Proceeding by the Natural Gas Pipeline Company of America and another against Federal Power Commission and another.
Before EVANS and KERNER, Circuit Judges.
The court has had under consideration the distribution of the funds which the petitioners must pay pursuant to the order of the Federal Power Commission, approved by the Supreme Court on the sixteenth of March, 1942. Among other questions there are two which relate to, or bear upon, the amount which petitioners should pay. The principal sum is not in question, but there is a dispute over the requirement of interest upon the sums due from the petitioners, as well as the expenses incident to distributing the refund among consumers or other parties, which the court may find are entitled to receive said refund.
Our guide is the case of United States v. Morgan, 307 U.S. 183, 59 S. Ct. 795, 83 L. Ed. 1211. We have jurisdiction of the fund, and are compelled to see to its distribution. In ascertaining what the order should be, as well as the costs of distributing this amount, we are directed by this case to apply equitable principles and to produce and accomplish results which are fair and equitable.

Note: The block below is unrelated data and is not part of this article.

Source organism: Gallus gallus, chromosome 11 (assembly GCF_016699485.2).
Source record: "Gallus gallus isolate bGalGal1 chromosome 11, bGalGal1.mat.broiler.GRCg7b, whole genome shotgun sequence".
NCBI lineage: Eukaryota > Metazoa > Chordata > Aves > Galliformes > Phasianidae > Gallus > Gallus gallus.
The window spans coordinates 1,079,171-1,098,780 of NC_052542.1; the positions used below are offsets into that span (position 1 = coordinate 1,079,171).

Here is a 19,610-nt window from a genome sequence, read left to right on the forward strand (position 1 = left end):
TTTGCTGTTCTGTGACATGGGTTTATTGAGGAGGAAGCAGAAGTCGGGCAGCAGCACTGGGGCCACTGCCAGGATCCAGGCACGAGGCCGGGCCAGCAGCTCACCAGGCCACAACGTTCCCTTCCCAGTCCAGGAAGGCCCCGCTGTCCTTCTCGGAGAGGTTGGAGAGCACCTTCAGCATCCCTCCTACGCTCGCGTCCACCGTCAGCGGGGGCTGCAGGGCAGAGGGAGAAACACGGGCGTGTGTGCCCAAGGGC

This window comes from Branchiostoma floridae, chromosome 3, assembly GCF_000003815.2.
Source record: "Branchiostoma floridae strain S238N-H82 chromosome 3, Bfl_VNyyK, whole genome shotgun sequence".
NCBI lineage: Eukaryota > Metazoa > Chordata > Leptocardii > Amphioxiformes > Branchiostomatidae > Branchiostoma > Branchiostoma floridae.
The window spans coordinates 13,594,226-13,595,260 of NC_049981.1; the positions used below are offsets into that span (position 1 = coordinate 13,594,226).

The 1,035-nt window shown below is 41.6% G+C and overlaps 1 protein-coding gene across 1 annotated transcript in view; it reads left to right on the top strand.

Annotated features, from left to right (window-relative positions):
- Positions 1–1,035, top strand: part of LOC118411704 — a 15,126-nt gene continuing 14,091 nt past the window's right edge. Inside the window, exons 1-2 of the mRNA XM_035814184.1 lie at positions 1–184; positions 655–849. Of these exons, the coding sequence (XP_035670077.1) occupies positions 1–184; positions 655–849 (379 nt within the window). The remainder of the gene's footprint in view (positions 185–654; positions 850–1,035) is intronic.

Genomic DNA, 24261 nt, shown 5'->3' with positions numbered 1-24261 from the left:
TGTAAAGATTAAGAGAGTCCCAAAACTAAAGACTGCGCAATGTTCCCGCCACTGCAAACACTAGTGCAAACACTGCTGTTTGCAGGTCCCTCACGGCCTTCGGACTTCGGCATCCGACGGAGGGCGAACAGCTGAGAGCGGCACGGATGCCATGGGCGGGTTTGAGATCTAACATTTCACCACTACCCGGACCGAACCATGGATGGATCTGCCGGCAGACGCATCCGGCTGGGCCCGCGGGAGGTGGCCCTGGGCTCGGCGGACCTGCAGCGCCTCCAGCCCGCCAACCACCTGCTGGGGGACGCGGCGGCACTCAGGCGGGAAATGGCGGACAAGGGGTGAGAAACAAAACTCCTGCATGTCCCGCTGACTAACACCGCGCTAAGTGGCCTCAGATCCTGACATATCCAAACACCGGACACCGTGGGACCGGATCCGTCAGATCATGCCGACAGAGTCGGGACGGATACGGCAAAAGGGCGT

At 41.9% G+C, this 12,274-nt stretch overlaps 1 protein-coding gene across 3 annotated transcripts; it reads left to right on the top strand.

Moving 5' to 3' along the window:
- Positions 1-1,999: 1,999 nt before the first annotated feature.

In reaching the conclusion as to interest, we are impressed by the argument that the Commission ordered the petitioners to reduce the charges they were making to the utilities by the sum of $3,750,000 per annum. Petitioners failed to comply with that order but wished to review it in the courts. They failed to get a modification or change in said order in the courts, although their proceedings were admittedly in good faith and not for the sake of delay or for the use of moneys which they were collecting under the old rates. It is our opinion that under the circumstances they must be chargeable with interest from the dates they received the moneys and upon the amounts they received in excess of the order made by the Power Commission.
Guided by the requirement that our action should reflect justice and equity, we think a fair rate of interest under the circumstances, considering the times, is 2%.
Under the facts in this case, we are unable to say that the petitioners should be charged with the expenses of the distribution. They did not deal with the consumers, although the gas they sold was known by them to be for the consumers who would ultimately pay the bill for it. The public utility was merely a conduit whereby the natural gas, mixed with other gas, was to be delivered to the consumers, who were to pay a price therefor, fixed by the utilities, after approval by the Illinois Commerce Commission. Under all the circumstances we do not believe that it would be equiable or just to require the petitioners to pay any of the expenses incident to the distribution of said fund.